What To Do In Big Sky Montana With Kids For Cold Weather Fun

by | Apr 30, 2023 | Family Adventures, Rocky Mountain, USA, Weekend Trips

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We weren’t ready to give up on winter. That’s how our family ended up with a spring break trip to the frozen mountain village of Big Sky, Montana. The promise of fresh powder, gorgeous terrain, a wildlife safari tour of Yellowstone and some tasty steaks had us embrace the cold Montana mountains, even though it was the end of March.




Big Sky To Yellowstone National Park

The West Entrance to Yellowstone National Park is only a short drive of 50 miles south of Big Sky, but that entrance is closed during the winter, which is still in full swing at the end of March. The West Entrance doesn’t open until May 30 each year for all those warm-weather outdoor activities.  Our naturalist guide from Backcountry Safaris, Natalie Sawley, drove us the long way around partially following the Gallatin River to the North Entrance of the park for our winter wildlife tour. 

We saw more animals than people during our day trip through the park. Bison walked right next to our SUV, and we watched herds of Pronghorn (also known as American antelope, but they aren’t antelope, their closest cousin is a giraffe) and herds of elk. We even saw a bear den, but the mama and cubs didn’t come out during our snowy visit. We also walked along the boardwalks surrounding the travertine terraces of Mammoth Hot Springs, exploring one of the largest hydrothermal features in the park. Yellowstone has over half of the hydrothermal features in the world and the highest concentration in the United States.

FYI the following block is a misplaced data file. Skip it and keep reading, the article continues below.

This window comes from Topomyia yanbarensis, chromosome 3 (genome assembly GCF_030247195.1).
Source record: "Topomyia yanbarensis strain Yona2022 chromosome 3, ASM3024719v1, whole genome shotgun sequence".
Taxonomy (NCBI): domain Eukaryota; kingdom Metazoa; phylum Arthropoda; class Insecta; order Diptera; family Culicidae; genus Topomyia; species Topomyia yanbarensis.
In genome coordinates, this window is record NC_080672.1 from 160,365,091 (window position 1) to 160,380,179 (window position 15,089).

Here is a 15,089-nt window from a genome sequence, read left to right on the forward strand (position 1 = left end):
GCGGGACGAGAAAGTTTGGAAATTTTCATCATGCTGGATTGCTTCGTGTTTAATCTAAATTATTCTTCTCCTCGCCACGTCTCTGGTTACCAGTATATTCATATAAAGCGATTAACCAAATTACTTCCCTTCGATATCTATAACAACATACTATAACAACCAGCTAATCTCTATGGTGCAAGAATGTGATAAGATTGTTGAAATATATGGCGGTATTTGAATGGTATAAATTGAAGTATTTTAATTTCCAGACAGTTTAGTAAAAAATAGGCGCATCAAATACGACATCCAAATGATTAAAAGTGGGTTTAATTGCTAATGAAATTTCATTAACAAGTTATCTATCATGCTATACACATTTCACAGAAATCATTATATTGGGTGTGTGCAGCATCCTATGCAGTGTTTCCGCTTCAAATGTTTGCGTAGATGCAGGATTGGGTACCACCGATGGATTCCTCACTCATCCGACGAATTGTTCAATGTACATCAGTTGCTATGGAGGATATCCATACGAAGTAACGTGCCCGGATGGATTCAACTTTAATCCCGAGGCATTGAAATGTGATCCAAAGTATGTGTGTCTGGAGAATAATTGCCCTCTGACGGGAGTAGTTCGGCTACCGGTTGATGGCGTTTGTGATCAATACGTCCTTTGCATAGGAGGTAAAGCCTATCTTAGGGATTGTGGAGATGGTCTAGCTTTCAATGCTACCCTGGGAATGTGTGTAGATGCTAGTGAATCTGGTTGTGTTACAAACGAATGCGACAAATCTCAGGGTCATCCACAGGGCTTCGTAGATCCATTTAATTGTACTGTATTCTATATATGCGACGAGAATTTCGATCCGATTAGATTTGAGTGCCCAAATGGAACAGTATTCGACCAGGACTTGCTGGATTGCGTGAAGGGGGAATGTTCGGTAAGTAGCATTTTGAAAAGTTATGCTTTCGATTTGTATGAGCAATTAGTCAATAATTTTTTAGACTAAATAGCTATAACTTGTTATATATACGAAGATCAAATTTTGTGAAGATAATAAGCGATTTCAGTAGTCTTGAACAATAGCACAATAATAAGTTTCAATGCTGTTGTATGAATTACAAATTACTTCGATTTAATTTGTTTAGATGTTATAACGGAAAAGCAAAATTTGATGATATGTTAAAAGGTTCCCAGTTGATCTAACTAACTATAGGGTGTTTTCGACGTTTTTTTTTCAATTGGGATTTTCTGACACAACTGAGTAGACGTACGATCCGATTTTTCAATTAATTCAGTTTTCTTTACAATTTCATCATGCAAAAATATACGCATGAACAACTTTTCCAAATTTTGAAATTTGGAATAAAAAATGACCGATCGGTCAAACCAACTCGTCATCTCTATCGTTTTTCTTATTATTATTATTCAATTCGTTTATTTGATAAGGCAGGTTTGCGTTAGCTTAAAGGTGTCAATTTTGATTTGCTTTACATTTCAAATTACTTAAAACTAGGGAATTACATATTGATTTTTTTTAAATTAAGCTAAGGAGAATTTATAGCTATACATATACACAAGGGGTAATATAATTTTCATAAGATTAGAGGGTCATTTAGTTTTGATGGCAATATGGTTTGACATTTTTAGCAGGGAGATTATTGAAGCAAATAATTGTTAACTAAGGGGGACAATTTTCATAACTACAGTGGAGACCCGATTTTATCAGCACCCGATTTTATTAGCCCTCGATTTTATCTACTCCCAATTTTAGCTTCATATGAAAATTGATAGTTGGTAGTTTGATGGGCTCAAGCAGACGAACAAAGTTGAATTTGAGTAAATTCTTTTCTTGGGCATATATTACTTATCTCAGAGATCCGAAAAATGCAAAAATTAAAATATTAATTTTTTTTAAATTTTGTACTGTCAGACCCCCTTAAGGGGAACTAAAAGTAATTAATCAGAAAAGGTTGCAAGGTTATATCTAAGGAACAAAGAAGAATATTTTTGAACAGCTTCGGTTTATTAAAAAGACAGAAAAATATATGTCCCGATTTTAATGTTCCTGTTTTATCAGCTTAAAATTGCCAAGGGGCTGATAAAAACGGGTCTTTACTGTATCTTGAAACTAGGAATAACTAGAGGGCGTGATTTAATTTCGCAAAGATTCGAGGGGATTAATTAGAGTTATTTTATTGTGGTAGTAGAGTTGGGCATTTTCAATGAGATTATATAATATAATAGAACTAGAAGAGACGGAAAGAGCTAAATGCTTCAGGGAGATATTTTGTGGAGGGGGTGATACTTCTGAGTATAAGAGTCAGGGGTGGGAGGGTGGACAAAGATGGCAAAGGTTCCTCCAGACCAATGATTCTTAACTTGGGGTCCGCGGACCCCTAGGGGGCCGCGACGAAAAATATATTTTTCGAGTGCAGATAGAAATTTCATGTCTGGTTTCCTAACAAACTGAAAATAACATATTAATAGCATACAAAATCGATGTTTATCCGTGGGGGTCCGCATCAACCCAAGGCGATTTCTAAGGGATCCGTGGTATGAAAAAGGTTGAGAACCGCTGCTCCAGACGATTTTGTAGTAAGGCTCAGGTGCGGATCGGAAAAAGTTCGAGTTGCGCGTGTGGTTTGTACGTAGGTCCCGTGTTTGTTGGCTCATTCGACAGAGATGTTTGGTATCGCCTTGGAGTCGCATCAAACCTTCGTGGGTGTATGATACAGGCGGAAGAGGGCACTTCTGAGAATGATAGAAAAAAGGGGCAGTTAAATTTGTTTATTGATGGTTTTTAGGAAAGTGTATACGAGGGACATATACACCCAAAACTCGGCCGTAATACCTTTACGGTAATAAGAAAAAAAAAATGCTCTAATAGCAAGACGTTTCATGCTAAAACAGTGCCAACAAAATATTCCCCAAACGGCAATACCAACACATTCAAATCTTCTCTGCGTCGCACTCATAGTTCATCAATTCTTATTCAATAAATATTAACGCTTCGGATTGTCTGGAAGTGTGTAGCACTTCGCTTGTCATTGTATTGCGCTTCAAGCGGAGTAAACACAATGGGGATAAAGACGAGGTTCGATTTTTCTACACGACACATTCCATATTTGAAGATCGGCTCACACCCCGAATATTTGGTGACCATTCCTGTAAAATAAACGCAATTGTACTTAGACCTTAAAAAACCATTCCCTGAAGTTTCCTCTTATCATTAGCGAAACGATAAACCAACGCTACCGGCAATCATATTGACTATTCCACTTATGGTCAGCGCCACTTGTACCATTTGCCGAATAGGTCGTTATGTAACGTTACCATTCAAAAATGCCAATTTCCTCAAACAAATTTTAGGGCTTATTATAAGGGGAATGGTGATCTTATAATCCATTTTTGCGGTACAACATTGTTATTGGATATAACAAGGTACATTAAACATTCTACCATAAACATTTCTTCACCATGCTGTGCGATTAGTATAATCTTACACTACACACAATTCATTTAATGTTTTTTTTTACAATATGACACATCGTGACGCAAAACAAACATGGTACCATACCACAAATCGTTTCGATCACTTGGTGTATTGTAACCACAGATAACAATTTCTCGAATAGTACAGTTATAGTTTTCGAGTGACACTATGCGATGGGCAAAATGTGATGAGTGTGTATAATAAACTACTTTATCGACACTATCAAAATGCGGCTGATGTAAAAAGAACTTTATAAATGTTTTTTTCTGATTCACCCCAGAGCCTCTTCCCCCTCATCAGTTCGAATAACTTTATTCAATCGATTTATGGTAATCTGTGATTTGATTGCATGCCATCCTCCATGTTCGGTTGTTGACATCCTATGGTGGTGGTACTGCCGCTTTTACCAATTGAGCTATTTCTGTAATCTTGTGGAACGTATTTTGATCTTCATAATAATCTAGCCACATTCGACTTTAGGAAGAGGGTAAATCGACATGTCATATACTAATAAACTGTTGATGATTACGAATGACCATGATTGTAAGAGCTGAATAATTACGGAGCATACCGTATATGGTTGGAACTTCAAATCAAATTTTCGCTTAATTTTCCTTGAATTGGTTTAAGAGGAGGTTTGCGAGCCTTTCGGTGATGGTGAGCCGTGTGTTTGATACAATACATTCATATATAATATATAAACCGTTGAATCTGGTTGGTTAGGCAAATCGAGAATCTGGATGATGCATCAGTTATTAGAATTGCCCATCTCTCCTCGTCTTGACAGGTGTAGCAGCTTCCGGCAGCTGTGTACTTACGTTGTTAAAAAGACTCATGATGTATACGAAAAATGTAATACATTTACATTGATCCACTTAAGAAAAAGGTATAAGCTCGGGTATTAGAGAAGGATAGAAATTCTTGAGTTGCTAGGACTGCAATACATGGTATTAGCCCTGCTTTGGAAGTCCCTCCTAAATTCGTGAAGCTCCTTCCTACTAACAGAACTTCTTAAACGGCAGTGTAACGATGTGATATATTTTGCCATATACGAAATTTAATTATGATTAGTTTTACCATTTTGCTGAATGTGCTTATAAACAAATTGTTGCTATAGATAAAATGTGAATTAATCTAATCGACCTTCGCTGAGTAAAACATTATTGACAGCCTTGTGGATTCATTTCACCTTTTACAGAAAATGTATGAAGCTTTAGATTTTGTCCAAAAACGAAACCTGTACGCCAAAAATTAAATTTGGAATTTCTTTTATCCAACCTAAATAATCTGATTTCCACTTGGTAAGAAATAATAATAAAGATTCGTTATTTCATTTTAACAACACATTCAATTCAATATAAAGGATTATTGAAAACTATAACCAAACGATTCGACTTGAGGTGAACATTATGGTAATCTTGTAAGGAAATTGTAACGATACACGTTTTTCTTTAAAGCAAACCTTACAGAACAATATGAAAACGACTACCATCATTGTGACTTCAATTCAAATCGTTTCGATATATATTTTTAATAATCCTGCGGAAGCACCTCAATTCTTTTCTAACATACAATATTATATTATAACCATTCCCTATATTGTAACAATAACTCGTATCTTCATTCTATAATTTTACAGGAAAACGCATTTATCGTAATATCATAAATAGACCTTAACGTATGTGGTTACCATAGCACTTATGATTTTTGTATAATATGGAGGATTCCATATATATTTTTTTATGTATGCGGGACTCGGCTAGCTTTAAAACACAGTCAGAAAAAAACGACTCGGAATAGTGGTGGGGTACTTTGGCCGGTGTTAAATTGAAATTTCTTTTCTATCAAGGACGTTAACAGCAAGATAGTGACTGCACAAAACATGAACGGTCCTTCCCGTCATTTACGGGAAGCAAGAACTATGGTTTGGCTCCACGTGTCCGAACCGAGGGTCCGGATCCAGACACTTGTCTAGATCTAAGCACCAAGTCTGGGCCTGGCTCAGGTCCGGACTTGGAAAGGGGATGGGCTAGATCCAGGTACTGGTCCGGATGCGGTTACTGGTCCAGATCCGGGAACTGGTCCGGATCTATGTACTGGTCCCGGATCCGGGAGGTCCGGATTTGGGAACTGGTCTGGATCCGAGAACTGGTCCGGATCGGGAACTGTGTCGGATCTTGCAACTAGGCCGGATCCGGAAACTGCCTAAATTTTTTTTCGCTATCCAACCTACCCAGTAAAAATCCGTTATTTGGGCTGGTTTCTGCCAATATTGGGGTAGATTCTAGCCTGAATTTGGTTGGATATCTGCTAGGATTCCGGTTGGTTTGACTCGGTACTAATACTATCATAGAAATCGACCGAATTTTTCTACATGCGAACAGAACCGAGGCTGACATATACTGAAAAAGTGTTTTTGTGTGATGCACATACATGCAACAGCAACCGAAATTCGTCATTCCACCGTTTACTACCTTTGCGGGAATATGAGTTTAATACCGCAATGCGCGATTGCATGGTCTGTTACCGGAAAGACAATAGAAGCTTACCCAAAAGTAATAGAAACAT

Winter is a perfect time to experience the great outdoors for cross country skiing and dog sledding. We felt like we had the park to ourselves. Cross-country skiing is allowed throughout the park, and the hiking trails are perfect ski trails in the cold months. While dog sledding is prohibited inside the Yellowstone National Park, there are numerous tour companies like Yellowstone Dog Sled Adventures that offer tours of the surrounding area. 


snowy mountains - What To Do In Big Sky Montana


What To Do In Big Sky, Montana


Big Sky Resort